Saturday, July 29, 2017

"The Gates of The Cemetary" by Marc Chagall

"The Gates of The Cemetery"
by Marc Chagall, painted in 1917, oil on canvas
      "With World War I raging through Europe, Chagall stayed on in Russia after his marriage to Bella, instead of taking his bride back to Paris. He was called up for military service right after the wedding, but ended up in a rear echelon job in Petrograd where he continued to paint in off-duty hours. In 1917, the year Russia was torn by revolution, Chagall returned to Vitebsk as Minister of Art for the town, and founded a school. During this period he painted a number of landscapes that demonstrated his technical virtuosity in this genre. It is not surprising that in such troubled times Chagall should have been deeply concerned again with death, and that among the landscapes are paintings of cemeteries. In this picture of the cemetery gates, the angular geometry of his Paris work is back in full force, only now, instead of being used arbitrarily as abstract design, it bears resemblance to rays of light -dancing in atmosphere, bounding off reflecting surfaces, and casting long shadows. The Hebrew characters on the gate remind us that while Chagall was a teen-age art student in Petrograd, he had also worked briefly in a sign painter's shop." Abrams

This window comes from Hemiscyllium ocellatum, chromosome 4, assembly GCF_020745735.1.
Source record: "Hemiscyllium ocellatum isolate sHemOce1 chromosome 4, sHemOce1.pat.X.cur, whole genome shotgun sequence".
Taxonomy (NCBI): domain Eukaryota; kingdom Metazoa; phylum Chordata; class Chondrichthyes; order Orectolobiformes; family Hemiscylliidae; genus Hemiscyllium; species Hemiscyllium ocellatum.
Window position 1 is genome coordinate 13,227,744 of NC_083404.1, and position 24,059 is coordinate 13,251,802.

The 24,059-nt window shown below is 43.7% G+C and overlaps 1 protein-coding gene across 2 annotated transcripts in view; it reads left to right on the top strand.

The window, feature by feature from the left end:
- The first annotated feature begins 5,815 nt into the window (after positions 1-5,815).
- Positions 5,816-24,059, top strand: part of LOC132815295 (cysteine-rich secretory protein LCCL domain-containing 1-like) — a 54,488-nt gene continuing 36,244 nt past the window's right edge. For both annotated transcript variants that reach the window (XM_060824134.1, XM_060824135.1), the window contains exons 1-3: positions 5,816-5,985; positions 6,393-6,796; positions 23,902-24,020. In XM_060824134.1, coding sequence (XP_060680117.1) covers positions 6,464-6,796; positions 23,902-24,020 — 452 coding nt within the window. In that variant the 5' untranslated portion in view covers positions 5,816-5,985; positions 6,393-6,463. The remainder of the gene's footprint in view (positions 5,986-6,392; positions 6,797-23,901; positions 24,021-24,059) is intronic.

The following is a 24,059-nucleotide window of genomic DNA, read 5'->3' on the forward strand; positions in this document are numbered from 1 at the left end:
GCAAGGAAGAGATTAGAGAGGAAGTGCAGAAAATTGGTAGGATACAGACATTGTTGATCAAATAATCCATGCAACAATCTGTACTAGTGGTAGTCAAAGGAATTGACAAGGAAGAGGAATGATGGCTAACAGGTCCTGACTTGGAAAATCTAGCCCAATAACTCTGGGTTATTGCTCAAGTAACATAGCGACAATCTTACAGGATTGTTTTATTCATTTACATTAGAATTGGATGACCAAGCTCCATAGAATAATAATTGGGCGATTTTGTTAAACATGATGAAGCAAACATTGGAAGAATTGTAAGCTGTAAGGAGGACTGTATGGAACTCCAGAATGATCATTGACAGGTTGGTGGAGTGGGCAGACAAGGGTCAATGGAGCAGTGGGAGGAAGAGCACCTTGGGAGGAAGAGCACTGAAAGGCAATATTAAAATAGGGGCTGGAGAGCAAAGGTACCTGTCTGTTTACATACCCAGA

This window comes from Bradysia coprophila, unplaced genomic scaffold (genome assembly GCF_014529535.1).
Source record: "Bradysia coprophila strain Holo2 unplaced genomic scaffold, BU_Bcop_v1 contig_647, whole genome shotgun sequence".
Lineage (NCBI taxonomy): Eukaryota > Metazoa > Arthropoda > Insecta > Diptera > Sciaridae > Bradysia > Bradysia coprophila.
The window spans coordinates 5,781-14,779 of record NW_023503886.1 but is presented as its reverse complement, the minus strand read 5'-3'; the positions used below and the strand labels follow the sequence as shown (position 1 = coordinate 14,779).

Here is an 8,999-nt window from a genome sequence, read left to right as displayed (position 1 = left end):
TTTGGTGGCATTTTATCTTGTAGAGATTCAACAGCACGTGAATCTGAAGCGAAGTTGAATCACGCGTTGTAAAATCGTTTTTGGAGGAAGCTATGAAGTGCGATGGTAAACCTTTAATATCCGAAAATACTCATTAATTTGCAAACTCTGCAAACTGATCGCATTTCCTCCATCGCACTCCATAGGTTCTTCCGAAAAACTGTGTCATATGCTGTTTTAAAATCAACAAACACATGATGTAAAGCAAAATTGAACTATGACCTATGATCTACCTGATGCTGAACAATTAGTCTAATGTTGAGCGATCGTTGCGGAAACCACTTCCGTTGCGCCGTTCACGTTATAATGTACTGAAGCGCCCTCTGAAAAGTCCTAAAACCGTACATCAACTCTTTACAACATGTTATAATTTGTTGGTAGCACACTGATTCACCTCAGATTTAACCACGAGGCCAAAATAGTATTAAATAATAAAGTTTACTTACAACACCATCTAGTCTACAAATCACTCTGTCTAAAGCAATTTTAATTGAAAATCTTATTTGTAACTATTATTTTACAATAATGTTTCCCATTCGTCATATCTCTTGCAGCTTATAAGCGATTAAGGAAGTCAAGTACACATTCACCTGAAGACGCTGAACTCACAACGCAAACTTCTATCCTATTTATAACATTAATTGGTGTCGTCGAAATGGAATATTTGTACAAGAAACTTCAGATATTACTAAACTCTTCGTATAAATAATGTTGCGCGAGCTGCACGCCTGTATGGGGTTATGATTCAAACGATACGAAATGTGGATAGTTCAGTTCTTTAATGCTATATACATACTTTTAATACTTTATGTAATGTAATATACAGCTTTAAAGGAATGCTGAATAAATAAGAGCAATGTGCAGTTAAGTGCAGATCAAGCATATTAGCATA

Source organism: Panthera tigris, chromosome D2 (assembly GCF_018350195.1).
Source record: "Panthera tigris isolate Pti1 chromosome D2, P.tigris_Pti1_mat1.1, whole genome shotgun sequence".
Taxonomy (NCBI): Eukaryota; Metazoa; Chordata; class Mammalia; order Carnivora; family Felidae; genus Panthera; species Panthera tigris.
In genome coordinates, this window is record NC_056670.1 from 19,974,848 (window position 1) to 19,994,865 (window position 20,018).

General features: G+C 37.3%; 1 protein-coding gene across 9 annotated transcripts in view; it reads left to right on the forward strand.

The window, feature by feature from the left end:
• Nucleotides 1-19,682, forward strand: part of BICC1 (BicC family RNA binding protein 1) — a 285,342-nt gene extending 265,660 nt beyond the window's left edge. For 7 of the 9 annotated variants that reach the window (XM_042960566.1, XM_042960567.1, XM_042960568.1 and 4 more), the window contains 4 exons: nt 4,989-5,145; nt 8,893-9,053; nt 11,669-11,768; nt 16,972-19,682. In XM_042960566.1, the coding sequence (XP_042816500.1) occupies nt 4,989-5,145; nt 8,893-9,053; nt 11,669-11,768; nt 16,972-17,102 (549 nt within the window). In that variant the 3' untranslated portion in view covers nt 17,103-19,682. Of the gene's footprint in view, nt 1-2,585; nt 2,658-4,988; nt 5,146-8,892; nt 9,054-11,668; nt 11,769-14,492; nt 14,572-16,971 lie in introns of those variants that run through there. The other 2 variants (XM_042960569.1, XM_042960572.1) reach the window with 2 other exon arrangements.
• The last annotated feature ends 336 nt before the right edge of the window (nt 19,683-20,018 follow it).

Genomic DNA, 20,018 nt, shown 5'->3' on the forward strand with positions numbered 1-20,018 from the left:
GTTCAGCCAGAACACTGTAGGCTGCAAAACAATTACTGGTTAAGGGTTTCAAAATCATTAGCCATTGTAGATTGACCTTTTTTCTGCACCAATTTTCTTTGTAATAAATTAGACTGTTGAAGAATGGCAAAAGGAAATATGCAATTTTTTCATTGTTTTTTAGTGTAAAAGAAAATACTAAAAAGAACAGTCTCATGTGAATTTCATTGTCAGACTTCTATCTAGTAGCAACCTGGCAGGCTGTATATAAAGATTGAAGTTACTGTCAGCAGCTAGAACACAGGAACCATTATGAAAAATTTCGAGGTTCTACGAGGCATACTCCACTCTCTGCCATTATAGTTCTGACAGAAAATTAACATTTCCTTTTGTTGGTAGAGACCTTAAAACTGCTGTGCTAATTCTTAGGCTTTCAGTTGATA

Marc Zakharovich Chagall was a Russian-French artist of Belarusian Jewish origin. An early modernist, he was associated with several major artistic styles and created works in virtually every artistic format, including painting, book illustrations, stained glass, stage sets, ceramic, tapestries and fine art prints. Read more...

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